Mr. Shigeyuki Shimamori
On Item 112, "Report of the United Nations High Commissioner for Refugees"
4 November 2003
Let me start by congratulating Mr. Ruud Lubbers on his re-election to the post of U.N. High Commissioner for Refugees. On the basis of the remarkable work he has done for the past three years, we are confident that he will make further contributions to our joint efforts to address refugee issues all over the world. Also, our deepest respect goes to his dedicated staff, who are making admirable efforts to deal with refugee situations, both those that exist already and those that are imminent. As we know, these situations are all complex and many are fraught with danger.
The UNHCR Executive Committee has taken a significant step towards determining the nature of future activities of UNHCR by adopting the conclusion on proposals arising from the UNHCR 2004 process. Japan welcomes the directions set forth in the 2004 process.
Among the key issues in this process, the High Commissioner highlighted growing understanding of the interconnections between peace and security, humanitarian action and development policies. To better reflect these interconnections, it is necessary to renew or create effective partnerships, not just within, but also outside the United Nations, as well as to consolidate efforts by relevant international actors. Through such an approach, we will be able to attain durable solutions rooted in refugee communities under the ownership of refugee-hosting governments.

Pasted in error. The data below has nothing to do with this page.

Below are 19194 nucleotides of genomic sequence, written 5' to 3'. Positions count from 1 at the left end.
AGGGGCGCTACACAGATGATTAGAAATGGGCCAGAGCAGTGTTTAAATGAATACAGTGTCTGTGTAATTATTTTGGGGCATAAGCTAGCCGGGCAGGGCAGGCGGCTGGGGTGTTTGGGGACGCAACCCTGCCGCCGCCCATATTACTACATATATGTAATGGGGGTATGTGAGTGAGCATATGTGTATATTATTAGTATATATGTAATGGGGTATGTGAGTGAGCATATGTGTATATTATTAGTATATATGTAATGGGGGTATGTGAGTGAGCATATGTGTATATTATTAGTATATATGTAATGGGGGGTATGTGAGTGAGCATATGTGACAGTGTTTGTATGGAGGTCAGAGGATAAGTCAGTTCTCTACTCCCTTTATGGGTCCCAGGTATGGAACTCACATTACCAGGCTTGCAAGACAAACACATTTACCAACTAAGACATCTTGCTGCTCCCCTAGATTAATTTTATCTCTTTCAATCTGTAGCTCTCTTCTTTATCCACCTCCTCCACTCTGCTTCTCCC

For the international community to address refugee issues under such a new and effective partnership, we firmly believe that human security should serve as the guiding principle throughout the process of implementing concrete projects. The notion of human security was explained well in the report submitted to the Secretary-General last May by the Commission on Human Security co-chaired by Madame Sadako Ogata, former High Commissioner for Refugees.
One of the key concepts articulated in that report relates to the protection and empowerment of refugees. It is an approach in which refugees are considered as important assets with considerable potential for contributing to the reconstruction and development of a conflict-torn country. An end to military confrontation does not necessarily mean an end to the plight of refugees. With a view to making consolidation of peace sustainable, special importance should be attached to assisting returnees in reintegrating in a revitalized local community, and gaining a fair chance to participate in the reconstruction of his or her country. A durable solution can only be obtained through the consolidation of peace, something that requires the active participation of empowered refugees in the process of nation-building and regional development.
We intend to play an active role in pursuing the "Convention Plus" strategies along with the UNHCR and other international actors. The "Convention Plus" strategies include, among other areas, effective coordination between efforts to protect refugees and provide development assistance in regions experiencing refugee outflows. This approach is consistent with another important element in the report of the Commission on Human Security, namely, filling in any gap between humanitarian assistance and reconstruction. When such a gap exists, repatriated refugees have nowhere to settle and begin their new lives, and thus the situation can degenerate into a vicious circle of conflict and more refugees.